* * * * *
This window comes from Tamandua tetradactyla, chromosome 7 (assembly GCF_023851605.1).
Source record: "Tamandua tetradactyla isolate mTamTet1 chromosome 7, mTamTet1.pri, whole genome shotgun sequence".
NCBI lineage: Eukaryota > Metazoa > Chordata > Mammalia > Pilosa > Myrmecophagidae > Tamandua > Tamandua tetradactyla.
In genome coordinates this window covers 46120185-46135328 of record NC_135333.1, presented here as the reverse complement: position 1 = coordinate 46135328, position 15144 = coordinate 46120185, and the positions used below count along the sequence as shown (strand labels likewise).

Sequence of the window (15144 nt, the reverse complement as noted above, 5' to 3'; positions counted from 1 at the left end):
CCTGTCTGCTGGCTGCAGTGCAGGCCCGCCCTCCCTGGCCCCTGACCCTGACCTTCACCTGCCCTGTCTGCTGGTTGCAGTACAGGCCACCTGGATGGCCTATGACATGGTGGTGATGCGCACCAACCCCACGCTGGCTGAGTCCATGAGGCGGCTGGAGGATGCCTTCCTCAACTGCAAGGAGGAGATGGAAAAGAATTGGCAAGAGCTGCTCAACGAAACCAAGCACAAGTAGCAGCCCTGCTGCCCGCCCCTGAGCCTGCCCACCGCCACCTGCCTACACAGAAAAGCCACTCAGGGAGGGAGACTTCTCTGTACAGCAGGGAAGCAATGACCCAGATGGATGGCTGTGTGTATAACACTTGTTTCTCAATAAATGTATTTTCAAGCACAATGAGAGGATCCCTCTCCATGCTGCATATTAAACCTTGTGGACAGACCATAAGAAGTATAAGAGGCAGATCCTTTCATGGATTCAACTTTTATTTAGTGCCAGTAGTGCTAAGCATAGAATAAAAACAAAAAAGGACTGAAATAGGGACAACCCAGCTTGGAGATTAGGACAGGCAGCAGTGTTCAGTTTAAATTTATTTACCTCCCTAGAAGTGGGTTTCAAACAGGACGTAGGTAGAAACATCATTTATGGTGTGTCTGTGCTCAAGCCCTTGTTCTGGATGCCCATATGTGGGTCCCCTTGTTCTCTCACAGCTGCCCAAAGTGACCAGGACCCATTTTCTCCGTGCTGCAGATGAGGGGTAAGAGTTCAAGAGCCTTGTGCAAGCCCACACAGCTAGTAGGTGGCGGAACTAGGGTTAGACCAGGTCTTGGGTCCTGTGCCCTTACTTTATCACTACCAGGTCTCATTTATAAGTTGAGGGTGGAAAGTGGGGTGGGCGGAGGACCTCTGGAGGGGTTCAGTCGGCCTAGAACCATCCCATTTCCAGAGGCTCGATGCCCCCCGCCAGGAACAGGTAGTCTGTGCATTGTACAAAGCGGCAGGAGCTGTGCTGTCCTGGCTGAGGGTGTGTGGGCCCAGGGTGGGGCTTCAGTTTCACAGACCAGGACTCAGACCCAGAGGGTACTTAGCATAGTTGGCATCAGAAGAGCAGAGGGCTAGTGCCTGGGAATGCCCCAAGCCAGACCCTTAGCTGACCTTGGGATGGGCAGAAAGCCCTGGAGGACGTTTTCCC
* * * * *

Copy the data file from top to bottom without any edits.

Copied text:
This window comes from Tamandua tetradactyla, chromosome 7 (assembly GCF_023851605.1).
Source record: "Tamandua tetradactyla isolate mTamTet1 chromosome 7, mTamTet1.pri, whole genome shotgun sequence".
NCBI lineage: Eukaryota > Metazoa > Chordata > Mammalia > Pilosa > Myrmecophagidae > Tamandua > Tamandua tetradactyla.
In genome coordinates this window covers 46120185-46135328 of record NC_135333.1, presented here as the reverse complement: position 1 = coordinate 46135328, position 15144 = coordinate 46120185, and the positions used below count along the sequence as shown (strand labels likewise).

Sequence of the window (15144 nt, the reverse complement as noted above, 5' to 3'; positions counted from 1 at the left end):
CCTGTCTGCTGGCTGCAGTGCAGGCCCGCCCTCCCTGGCCCCTGACCCTGACCTTCACCTGCCCTGTCTGCTGGTTGCAGTACAGGCCACCTGGATGGCCTATGACATGGTGGTGATGCGCACCAACCCCACGCTGGCTGAGTCCATGAGGCGGCTGGAGGATGCCTTCCTCAACTGCAAGGAGGAGATGGAAAAGAATTGGCAAGAGCTGCTCAACGAAACCAAGCACAAGTAGCAGCCCTGCTGCCCGCCCCTGAGCCTGCCCACCGCCACCTGCCTACACAGAAAAGCCACTCAGGGAGGGAGACTTCTCTGTACAGCAGGGAAGCAATGACCCAGATGGATGGCTGTGTGTATAACACTTGTTTCTCAATAAATGTATTTTCAAGCACAATGAGAGGATCCCTCTCCATGCTGCATATTAAACCTTGTGGACAGACCATAAGAAGTATAAGAGGCAGATCCTTTCATGGATTCAACTTTTATTTAGTGCCAGTAGTGCTAAGCATAGAATAAAAACAAAAAAGGACTGAAATAGGGACAACCCAGCTTGGAGATTAGGACAGGCAGCAGTGTTCAGTTTAAATTTATTTACCTCCCTAGAAGTGGGTTTCAAACAGGACGTAGGTAGAAACATCATTTATGGTGTGTCTGTGCTCAAGCCCTTGTTCTGGATGCCCATATGTGGGTCCCCTTGTTCTCTCACAGCTGCCCAAAGTGACCAGGACCCATTTTCTCCGTGCTGCAGATGAGGGGTAAGAGTTCAAGAGCCTTGTGCAAGCCCACACAGCTAGTAGGTGGCGGAACTAGGGTTAGACCAGGTCTTGGGTCCTGTGCCCTTACTTTATCACTACCAGGTCTCATTTATAAGTTGAGGGTGGAAAGTGGGGTGGGCGGAGGACCTCTGGAGGGGTTCAGTCGGCCTAGAACCATCCCATTTCCAGAGGCTCGATGCCCCCCGCCAGGAACAGGTAGTCTGTGCATTGTACAAAGCGGCAGGAGCTGTGCTGTCCTGGCTGAGGGTGTGTGGGCCCAGGGTGGGGCTTCAGTTTCACAGACCAGGACTCAGACCCAGAGGGTACTTAGCATAGTTGGCATCAGAAGAGCAGAGGGCTAGTGCCTGGGAATGCCCCAAGCCAGACCCTTAGCTGACCTTGGGATGGGCAGAAAGCCCTGGAGGACGTTTTCCC